November News – Healthy Holiday Eating

Salty Snack Alert

Smiling grandfather and grandmother making toast during family meeting with happy kid

Enjoy special family time at the holidays.Salty Snack Alert

Curb Your Salt Intake

Some salt is necessary to maintain the proper balance of body fluids. But too much salt is not good especially for senior. Too much salt causes the kidneys to retain water which increases blood volume and blood pressure. Reduce your salt intake! This can help fend off heart disease, stroke and kidney damage.

Side View of A Salt Shaker

Too much salt is not good for your blood pressure and heart.

How much salt is OK?

Current guidelines recommend a sodium intake of less than 2300 mg/day for healthy adults. But if your over 50 years, you should try to keep your sodium intake below 1500 mg/day.

Low-Salt Snacks

Salt cravings hit everyone. Especially at the holidays so many delicious foods are very high in salt. Try substituting salt for garlic powder, black pepper, ginger or citrus spices. But if you must, try some of these lower salt snacks.

  • Sweet potato fries
  • Air-popped popcorn
  • Hummus with carrots or celery sticks
  • Whole wheat pretzel twists
  • Avocado with cottage chees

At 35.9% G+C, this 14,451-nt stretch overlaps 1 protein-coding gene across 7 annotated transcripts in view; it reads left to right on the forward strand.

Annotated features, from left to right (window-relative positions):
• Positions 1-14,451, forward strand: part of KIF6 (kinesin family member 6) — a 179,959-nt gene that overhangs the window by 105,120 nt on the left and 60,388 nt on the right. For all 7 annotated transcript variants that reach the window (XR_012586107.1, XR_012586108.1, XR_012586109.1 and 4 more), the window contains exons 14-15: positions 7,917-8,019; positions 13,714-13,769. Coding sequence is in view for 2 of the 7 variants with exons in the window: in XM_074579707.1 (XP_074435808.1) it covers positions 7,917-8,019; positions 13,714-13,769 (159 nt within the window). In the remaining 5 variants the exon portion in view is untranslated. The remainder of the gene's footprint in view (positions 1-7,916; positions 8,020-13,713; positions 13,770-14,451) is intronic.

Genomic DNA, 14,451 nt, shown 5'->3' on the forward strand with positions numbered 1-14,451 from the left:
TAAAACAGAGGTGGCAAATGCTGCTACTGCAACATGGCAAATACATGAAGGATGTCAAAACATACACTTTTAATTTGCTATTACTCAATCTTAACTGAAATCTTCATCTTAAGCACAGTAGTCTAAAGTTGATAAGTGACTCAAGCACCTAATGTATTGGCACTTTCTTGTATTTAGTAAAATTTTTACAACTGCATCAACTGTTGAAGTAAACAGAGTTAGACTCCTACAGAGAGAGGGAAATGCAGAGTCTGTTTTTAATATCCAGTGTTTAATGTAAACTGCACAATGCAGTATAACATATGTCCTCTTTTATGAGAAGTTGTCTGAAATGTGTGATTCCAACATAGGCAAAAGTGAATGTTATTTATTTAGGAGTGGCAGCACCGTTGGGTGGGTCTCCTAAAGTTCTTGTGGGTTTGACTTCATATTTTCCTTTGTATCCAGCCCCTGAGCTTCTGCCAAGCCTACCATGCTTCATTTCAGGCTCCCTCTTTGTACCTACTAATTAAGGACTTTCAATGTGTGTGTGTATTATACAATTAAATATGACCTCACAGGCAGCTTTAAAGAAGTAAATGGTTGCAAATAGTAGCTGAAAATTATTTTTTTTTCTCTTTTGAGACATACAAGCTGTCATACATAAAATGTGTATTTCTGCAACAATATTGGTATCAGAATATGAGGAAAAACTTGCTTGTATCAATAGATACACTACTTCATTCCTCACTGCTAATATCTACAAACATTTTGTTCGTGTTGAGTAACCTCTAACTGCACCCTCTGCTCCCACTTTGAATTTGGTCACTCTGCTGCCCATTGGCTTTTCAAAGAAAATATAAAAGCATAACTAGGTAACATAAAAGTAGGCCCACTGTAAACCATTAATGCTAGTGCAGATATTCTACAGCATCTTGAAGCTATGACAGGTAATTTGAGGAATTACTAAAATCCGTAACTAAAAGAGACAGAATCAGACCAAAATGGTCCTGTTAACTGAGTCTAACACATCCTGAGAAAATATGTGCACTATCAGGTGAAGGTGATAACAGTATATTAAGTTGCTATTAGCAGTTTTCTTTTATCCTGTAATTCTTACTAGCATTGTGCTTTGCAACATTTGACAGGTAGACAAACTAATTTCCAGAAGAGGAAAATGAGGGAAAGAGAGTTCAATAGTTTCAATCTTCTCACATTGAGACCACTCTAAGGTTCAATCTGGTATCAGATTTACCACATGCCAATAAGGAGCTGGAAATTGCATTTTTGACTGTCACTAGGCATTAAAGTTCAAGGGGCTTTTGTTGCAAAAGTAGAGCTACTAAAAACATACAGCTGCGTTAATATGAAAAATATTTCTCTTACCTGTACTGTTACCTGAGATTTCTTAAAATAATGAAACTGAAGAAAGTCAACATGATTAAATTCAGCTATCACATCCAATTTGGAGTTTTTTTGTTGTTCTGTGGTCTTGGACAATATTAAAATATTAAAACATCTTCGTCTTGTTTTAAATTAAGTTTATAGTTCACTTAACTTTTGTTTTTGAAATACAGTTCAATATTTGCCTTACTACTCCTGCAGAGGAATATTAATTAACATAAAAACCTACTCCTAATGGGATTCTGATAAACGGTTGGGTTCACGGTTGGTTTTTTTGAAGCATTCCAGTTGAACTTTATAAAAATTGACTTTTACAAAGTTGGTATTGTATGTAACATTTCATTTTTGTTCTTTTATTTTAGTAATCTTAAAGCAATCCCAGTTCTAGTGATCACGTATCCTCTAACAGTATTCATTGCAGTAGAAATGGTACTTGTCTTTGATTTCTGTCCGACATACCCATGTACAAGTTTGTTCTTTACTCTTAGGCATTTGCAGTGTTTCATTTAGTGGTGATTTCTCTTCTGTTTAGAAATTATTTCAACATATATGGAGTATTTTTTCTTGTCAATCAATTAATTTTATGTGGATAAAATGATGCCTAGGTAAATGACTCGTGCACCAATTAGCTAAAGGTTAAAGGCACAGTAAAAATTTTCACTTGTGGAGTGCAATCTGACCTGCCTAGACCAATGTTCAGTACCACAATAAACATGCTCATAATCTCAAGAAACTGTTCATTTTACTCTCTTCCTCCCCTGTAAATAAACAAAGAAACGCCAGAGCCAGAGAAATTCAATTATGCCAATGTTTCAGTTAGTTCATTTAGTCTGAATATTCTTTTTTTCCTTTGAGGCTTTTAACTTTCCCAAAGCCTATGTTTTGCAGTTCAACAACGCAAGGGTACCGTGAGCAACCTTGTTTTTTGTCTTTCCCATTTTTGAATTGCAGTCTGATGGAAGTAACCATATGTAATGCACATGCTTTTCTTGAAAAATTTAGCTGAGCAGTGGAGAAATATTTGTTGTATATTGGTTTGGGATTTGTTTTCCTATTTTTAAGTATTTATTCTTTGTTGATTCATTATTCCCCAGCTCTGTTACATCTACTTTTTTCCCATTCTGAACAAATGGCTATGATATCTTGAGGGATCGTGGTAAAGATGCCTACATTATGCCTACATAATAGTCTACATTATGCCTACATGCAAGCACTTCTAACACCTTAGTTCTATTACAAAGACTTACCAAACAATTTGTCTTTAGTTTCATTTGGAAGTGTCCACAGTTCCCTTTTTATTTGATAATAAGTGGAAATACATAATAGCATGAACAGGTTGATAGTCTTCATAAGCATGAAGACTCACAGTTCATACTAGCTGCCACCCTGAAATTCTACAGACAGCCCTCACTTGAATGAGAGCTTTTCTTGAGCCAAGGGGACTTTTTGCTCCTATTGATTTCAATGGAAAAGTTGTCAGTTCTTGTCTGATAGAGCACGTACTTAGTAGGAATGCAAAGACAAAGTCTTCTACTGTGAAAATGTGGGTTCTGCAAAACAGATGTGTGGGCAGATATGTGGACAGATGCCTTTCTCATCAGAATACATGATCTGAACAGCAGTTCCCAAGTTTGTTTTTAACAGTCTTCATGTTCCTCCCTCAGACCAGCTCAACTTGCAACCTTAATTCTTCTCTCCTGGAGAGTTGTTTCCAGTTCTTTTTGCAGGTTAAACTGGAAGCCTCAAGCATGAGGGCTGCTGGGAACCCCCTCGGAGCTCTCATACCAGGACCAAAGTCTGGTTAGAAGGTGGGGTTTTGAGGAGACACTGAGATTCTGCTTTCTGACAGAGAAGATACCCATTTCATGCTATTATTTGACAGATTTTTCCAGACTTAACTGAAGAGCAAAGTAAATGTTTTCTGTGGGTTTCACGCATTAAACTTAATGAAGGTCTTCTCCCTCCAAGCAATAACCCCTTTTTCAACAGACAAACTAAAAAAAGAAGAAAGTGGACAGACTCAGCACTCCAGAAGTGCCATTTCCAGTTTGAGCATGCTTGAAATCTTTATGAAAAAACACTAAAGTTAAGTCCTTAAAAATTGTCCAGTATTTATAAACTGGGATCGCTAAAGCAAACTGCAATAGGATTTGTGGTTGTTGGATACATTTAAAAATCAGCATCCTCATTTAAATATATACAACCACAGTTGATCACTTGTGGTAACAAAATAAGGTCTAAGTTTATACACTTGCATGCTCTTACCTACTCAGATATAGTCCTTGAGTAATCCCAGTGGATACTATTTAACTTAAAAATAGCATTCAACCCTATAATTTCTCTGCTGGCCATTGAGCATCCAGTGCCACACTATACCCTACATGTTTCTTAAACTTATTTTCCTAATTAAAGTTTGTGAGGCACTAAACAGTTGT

• Edamame
  • Apples and peanut butter

Make Good Choices!

By eating just 200 extra calories a day …a piece of pecan pie, a tumbler of eggnog, a couple latkes, a few butter cookies…you could pack on several pounds over the holidays. That doesn’t sound like much, except few people shed that extra weight in the following months and years.

Delicious-looking turkey dinner plate.

Rich holiday foods can add extra pounds.

Treat Yourself…Pace Yourself

Eating too much is just part of holiday gatherings. Wait! It doesn’t have to be that way. You don’t need to deprive yourself.

  • Don’t eat everything at the party. Be choosy and spend your calories on foods you really love.
  • After you have finished your plate, don’t get second helpings right away. Take 10 minutes to enjoy the company. Drink some water. It takes time for your stomach to tell your brain, “I’m full.”
  • Don’t stand next to the food table. It makes it harder to reach mindlessly for food as you talk.
  • Eat a healthy snack before your go so you don’t overeat. Don’t go to the party on an empty stomach.
  • Choose more vegetables especially those that are not slathered in creamy or buttery sauces.

Alcohol and Aging

It takes less alcohol to become intoxicated when you are older because of slowing metabolism. Older adults stay intoxicated longer too because their bodies process alcohol more slowly. Vision and hearing problems and slower reaction times are also common in older adults. Alcohol impairs reflexes, so don’t drive if you have had alcohol. Even more important is the danger of mixing over-the-counter prescription medicines with alcohol. Older adults may take multiple prescription medicines while drinking alcohol, which can be very dangerous because of drug/alcohol interactions.

Waiter holding a tray with glasses of vine at party

Be careful to avoid too much alcohol.

Enjoy the holidays. Enjoy special family times together. Keep your healthy eating habits!

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